Jacob’s Staff of Blessing
The staff Jacob used upon his deathbed.
The International Standard Bible Encyclopedia, Revised
Staff [Heb. maṭṭeh] (Gen. 38:18, 25; Lev. 26:26; 1 S. 14:27, 43; Ps. 105:16; Isa. 9:4 [MT 3]; etc.); AV also ROD; NEB also STICK, DAILY, ROD, etc.; [poel part of ḥāqaq] (“ruler’s staff” Gen. 49:10); AV LAWGIVER; [maqqēl] (Gen. 32:10; Ex. 12:11; Nu. 22:27; 1 S. 17:40; Jer. 48:17; Hos. 4:12; Zec.
The HarperCollins Bible Dictionary (Revised and Updated)
rod1 A walking stick for travelers, usually called a “staff” in the nrsv (Gen. 32:10). When Jesus sent his disciples out on a mission, he told them to take nothing with them for the journey except a staff (Mark 6:8; but in Matt. 10:10 and Luke 9:3, they are not even to take that).2 An instrument for
The Wycliffe Bible Encyclopedia
STAFF. Various Heb. and Gr. words in many passages in the Bible refer to the staff in a literal sense. These include association with or use by shepherds, travelers, warriors and soldiers. The predominant biblical uses, however, are figurative. Moses’ rod, for instance, symbolized the presence of God
The New Bible Dictionary, Third Edition
Rod (Staff)
ROD (STAFF). A word with a variety of meanings. 1. A stem, branch (Gn. 30:37; Je. 1:11). 2. A support carried by travellers (Gn. 32:10; Mk. 6:8), shepherds (Ex. 4:2; Ps. 23:4, ‘staff’), old men (Zc. 8:4; Heb. 11:21) and men of rank (Gn. 38:18); figurative in 2 Ki. 18:21; Is. 3:1; Ezk. 29:6. Passing under
Eerdmans Dictionary of the Bible
StaffAny substantial stick used as a walking stick (Gen. 32:10 [MT 11]; Matt. 10:10), by shepherds as a defense against predators (Zech. 11:7; cf. Ps. 23:4), as a ceremonial object like a scepter (Gen. 49:10; Isa. 14:5), for punishment (30:32), or as a goad (Num. 22:27), a divining stick (Hos. 4:12),
Eerdmans Bible Dictionary
Staff (Heb. maqqēl, maṭṭeh, šēḇeṭ, miš˓eneṯ; Gk. rhábdos). † Any kind of substantial stick used as a walking stick (Gen. 32:10 [MT 11]; Matt. 10:10), by shepherds as a defense against predators (Zech. 11:7; cf. Ps. 23:4), as a ceremonial object like a scepter (Gen. 49:10; Isa. 14:5),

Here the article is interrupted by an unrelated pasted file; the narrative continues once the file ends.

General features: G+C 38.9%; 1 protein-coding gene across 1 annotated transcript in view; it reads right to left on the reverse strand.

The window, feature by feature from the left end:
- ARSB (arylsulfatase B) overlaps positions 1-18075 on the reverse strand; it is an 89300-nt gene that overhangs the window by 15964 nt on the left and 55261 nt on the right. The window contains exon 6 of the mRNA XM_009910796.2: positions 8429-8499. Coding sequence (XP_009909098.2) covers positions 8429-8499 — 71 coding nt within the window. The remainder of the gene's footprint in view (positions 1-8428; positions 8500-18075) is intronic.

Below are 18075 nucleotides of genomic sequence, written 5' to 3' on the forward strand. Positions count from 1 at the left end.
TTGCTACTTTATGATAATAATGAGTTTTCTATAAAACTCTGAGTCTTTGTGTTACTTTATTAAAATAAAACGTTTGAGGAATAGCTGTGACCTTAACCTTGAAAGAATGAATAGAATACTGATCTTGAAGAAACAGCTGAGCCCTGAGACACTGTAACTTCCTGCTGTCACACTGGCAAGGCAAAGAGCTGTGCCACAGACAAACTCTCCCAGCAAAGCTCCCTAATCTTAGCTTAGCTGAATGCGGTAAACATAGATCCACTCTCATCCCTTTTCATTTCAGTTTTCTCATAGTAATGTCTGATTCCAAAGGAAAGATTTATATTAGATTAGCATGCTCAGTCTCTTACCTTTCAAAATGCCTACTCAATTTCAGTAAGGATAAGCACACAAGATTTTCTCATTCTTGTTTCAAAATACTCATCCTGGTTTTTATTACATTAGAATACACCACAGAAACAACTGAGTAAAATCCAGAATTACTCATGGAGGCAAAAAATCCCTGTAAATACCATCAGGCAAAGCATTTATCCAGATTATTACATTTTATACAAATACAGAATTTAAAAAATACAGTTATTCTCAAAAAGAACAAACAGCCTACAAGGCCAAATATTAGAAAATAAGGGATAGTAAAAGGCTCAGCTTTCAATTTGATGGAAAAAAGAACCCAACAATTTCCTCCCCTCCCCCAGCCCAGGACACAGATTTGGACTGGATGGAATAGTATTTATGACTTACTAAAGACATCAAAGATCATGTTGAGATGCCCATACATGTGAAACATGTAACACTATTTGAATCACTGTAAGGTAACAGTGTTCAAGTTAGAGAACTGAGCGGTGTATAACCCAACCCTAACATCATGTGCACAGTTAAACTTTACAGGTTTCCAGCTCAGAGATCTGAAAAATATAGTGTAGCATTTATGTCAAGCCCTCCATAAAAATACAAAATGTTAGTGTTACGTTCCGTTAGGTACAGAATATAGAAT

Catholic Bible Dictionary
STAFF A branch or wooden rod used mainly for walking. The staff was both the support and the weapon of the shepherd (Ps 23:4; Mic 7:14). It was also considered essential equipment for a journey on foot, no matter what the health or age of the walker. The poor traveler carried nothing but a staff (Gen
The New Unger’s Bible Dictionary
STAFF (Heb. maṭṭeh, “branch”; Ex. 4:2; 7:9; 1 Sam. 14:27, 43). In the case of Moses and Aaron, the staff, although belonging to Moses, was employed by Aaron in performing miracles. It was also called “the staff of God” (Ex. 4:20; 17:9), probably because through it Jehovah wrought such wonders. See
STAFF (Heb. maṭṭeh, maqqēl, shēbeṭ; Gk. hrabdos; all meaning a “stick”). Rods and staffs were employed for various purposes by the ancients, as is common with us. They were used by old and infirm persons for support or defense (Ex. 21:19; Zech. 8:4), also by travelers (Gen. 32:10; Ex. 12:11; 2 Kings
Nelson’s New Illustrated Bible Dictionary
STAFF — a short pole or stick used for many different purposes in Bible times. A staff was used much like a walking cane by travelers (Gen. 32:10), the elderly (Heb. 11:21), and the lame (2 Sam. 3:29); but it could also serve as a simple weapon, especially in the hands of a Shepherd (1 Sam. 17:40). A
Dictionary of Biblical Imagery
Rod, Staff
Rod, StaffImages of the rod and the staff are used somewhat interchangeably in English translations of the Bible. Six main categories may be noted: travelers’ staffs, the striped tree branches employed by Jacob with his flocks, instruments of discipline or punishment, tools used by shepherds, symbols
International Standard Bible Encyclopedia
STAFF<staf>: Many Hebrew terms are represented by this word. The “staves” of the ark translate the word [בַּד‎, badh], literally, “a part,” hence, branch, bar, etc. (Ex 25:13, 14, 15, 27, 28, etc.). Other words, as matteh, maqqel, shebhet, used of the staff in the hand, the shepherd’s staff,
STAVES<stavz> ([בַּדִּים‎, baddim]): Ten or eleven Hebrew words are used in the Old Testament to describe various staffs, bars, and wooden rods used by the Hebrews (compare STAFF; ROD; SCEPTER). One word only is used to describe the staves or wooden poles used for carrying the holy furniture of
Ecclesiastical Dictionary: Containing, in Concise Form, Information upon Ecclesiastical, Biblical, Archæological, and Historical Subjects
Staff or Crosier (pastoral staff of a bishop or of an abbot).—The crosier has existed from the earliest times of the Church. At first it was a simple staff, generally of cypress wood, ending by a head in the form of a crutch or T, the so-called St. Anthony’s cross. This kind of staff existed until the
See also